California's sea otters are dying, and their deaths have a message for the rest of us:
The oceans, and otters, need our help.
While other animals have flourished under the Marine Mammal Protection Act, the sea otter recovery has been puzzlingly slow. Hunted nearly to extinction by fur traders in the 18th and 19th centuries, they were first protected in 1911. Even then, it was thought that they -- like the grizzly bear that survives only on the state flag -- had been eliminated in California.
A small colony was rediscovered off the Big Sur coast in the 1930s, and their numbers -- and range -- expanded gradually into the 1970s, when they first were listed as a federally threatened species.
A member of the same family as minks, skunks and badgers, it was assumed that their numbers would rise fairly quickly, and that they would recolonize a range that once stretched from the southern tip of Baja California to the Canadian border.
Based on the estimated carrying capacity of the California coast, their numbers should have grown to 13,000 animals or more by now -- well above the threshold of 3,090 to consider moving them off the threatened species list. There are currently around 2,700 animals off the coast.
While sea lions, elephant seals and even gray whales have rebounded in numbers, the sea otter population has not. There has been slow growth, followed by periods of stagnation and decline. The latest three-year average confirms that the population is trending downward -- the first downturn in the population since the late 1990s.
What's troubling is that many of the dead otters washing ashore on California beaches are adult females of breeding age. These animals should be in the prime of life.
Some of the deaths are the result of predators. For many others, the causes of death are infectious diseases, including illnesses that may be connected to pollutants washing into the ocean from the land. Some otters suffer from protozoal infections of the brain, illnesses linked to parasites. Others are affected by toxic ocean algae blooms, which could be fueled by fertilizer runoff from coastal farms.
Like all top predators, sea otters accumulate pollutants from the tissues of shellfish and other foods they eat -- things like PCBs and heavy metals, which stress their health as well.
A new study published this summer identified yet another culprit: blue-green algae that grow in freshwater lakes, then find their way to the ocean. Warming temperatures, fueled by a changing climate, could lie behind this new source of danger.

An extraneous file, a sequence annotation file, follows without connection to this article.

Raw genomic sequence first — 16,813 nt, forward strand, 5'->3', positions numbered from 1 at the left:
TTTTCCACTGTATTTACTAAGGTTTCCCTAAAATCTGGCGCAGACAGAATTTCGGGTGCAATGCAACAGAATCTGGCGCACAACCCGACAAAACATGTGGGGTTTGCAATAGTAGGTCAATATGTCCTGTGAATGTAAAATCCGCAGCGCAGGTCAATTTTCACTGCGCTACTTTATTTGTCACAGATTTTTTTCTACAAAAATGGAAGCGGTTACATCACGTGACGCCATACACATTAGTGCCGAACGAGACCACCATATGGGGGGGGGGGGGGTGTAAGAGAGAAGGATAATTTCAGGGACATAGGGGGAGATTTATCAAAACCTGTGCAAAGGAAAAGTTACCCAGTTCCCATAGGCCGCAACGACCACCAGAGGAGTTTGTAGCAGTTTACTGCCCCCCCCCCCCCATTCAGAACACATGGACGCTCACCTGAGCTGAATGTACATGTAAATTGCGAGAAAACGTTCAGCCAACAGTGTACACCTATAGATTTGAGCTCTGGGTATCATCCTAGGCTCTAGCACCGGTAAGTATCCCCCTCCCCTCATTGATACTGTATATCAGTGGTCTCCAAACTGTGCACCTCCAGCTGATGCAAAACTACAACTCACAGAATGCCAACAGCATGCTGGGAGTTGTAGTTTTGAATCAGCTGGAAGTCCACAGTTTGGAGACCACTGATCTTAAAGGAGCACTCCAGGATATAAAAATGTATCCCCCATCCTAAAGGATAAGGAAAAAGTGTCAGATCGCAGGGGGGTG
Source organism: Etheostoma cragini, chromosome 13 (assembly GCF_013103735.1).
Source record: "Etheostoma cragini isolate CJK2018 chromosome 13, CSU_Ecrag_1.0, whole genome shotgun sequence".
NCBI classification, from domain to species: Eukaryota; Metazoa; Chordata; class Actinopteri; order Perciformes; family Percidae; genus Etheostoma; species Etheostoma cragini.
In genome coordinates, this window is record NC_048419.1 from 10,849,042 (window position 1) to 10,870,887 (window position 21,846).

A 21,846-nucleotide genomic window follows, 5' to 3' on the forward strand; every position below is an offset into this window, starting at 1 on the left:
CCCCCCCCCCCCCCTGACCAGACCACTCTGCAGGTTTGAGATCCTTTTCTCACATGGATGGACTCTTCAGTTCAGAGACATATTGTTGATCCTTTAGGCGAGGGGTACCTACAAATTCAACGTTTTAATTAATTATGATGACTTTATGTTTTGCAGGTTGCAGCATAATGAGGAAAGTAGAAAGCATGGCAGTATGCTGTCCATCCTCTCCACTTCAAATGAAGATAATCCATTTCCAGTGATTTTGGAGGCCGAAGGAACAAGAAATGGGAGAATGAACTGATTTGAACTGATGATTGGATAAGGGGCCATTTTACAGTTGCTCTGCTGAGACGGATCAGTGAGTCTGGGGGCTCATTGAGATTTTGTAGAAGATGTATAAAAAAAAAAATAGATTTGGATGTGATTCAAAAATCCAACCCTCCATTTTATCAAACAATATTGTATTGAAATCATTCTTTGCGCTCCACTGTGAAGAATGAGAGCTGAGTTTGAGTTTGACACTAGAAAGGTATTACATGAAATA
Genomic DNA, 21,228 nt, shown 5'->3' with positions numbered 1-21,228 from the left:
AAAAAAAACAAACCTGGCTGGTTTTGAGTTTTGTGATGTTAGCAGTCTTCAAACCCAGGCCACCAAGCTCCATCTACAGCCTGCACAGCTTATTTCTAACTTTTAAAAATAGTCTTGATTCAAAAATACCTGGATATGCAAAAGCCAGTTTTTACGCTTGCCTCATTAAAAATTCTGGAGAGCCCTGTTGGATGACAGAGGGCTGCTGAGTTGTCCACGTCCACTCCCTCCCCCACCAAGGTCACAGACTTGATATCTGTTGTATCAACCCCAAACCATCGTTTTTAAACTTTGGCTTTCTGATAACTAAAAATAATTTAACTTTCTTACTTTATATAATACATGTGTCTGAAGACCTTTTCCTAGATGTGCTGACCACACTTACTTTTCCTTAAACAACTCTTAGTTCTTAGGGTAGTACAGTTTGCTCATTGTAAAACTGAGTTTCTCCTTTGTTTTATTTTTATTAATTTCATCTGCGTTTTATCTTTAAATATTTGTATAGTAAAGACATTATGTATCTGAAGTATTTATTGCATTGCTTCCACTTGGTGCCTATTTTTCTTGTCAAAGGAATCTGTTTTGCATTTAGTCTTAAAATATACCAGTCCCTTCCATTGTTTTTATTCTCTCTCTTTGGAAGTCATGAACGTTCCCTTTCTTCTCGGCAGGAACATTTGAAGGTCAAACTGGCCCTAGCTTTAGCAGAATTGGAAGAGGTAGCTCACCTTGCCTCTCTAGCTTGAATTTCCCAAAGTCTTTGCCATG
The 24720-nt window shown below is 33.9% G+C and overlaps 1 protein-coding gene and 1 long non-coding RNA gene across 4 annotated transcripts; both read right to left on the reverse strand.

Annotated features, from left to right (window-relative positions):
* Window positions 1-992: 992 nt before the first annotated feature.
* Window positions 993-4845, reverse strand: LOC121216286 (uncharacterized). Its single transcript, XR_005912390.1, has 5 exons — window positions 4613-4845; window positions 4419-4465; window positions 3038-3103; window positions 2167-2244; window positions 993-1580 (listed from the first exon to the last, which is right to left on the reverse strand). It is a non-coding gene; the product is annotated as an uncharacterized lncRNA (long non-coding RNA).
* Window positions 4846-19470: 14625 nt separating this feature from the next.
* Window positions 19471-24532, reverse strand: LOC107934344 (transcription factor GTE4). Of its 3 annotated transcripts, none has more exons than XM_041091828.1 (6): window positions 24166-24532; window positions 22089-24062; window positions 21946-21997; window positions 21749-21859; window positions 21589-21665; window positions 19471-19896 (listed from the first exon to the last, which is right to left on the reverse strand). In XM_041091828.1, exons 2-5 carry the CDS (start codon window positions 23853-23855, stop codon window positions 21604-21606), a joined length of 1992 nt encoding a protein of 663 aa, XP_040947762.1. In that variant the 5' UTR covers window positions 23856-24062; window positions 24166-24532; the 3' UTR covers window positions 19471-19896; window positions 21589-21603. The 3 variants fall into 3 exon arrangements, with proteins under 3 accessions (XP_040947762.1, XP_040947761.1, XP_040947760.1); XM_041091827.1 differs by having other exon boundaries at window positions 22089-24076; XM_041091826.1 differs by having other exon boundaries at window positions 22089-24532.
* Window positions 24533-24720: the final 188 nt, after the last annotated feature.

All of these warning signs add up to an unhealthy coastal ocean. That should be a cause of concern for everyone -- not just for sea otter fans. We all depend on healthy oceans. Sea otters are simply our canaries in the coalmine, alerting us to danger before we, too, fall victim.
Before the Monterey Bay Aquarium opened in 1984, we were already involved in helping the recovery of California's sea otters through our Sea Otter Research and Conservation program. In 1989, we sent a team to Alaska to help with rescue efforts following the Exxon Valdez oil spill.
Today, we're part of a research collaboration involving scientists from universities, and state and federal wildlife agencies -- all devoted to figuring out how to bring sea otters back from the brink.
For all the discouraging news from the ocean, there's also hope. California enacted a law (inspired by a legislator's family visit to our sea otter exhibit) that allows taxpayers to make voluntary contributions to sea otter research. Over the past four years, people have given more than $1 million through their state income tax returns. And,we're working to secure more federal funding for sea otter research, though legislation iscurrently stalled in the U.S. Senate.
Once we pinpoint the causes of sea otters' slow recovery, we can take the steps needed to protect this charismatic animal, in turn showing that we are capable of doing the right thing to protect California's remarkable ocean ecosystems and wildlife heritage.
When you think about it, it's really quite amazing that California's ocean wildlife continues to make its way alongside a state population of 38 million people and growing. Our state has led the nation in environmental protection in so many ways. It's surely within our reach to ensure that our sea otters survive and thrive.